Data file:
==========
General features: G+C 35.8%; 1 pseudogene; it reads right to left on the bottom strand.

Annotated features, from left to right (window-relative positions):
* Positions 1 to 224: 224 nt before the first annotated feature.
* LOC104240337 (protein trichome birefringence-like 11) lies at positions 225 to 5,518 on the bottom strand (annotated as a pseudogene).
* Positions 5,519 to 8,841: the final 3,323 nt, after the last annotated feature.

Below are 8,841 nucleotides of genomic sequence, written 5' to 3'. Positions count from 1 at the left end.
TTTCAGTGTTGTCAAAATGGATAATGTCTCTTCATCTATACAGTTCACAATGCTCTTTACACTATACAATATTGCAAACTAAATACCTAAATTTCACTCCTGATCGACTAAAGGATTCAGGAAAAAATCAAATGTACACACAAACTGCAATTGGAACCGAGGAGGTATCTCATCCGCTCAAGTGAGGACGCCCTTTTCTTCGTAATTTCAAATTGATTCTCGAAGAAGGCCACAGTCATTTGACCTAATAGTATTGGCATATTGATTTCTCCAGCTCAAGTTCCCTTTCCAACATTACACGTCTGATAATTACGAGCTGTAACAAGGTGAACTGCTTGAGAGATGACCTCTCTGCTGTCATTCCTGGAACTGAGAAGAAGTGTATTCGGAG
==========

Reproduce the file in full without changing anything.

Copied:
General features: G+C 35.8%; 1 pseudogene; it reads right to left on the bottom strand.

Annotated features, from left to right (window-relative positions):
* Positions 1 to 224: 224 nt before the first annotated feature.
* LOC104240337 (protein trichome birefringence-like 11) lies at positions 225 to 5,518 on the bottom strand (annotated as a pseudogene).
* Positions 5,519 to 8,841: the final 3,323 nt, after the last annotated feature.

Below are 8,841 nucleotides of genomic sequence, written 5' to 3'. Positions count from 1 at the left end.
TTTCAGTGTTGTCAAAATGGATAATGTCTCTTCATCTATACAGTTCACAATGCTCTTTACACTATACAATATTGCAAACTAAATACCTAAATTTCACTCCTGATCGACTAAAGGATTCAGGAAAAAATCAAATGTACACACAAACTGCAATTGGAACCGAGGAGGTATCTCATCCGCTCAAGTGAGGACGCCCTTTTCTTCGTAATTTCAAATTGATTCTCGAAGAAGGCCACAGTCATTTGACCTAATAGTATTGGCATATTGATTTCTCCAGCTCAAGTTCCCTTTCCAACATTACACGTCTGATAATTACGAGCTGTAACAAGGTGAACTGCTTGAGAGATGACCTCTCTGCTGTCATTCCTGGAACTGAGAAGAAGTGTATTCGGAG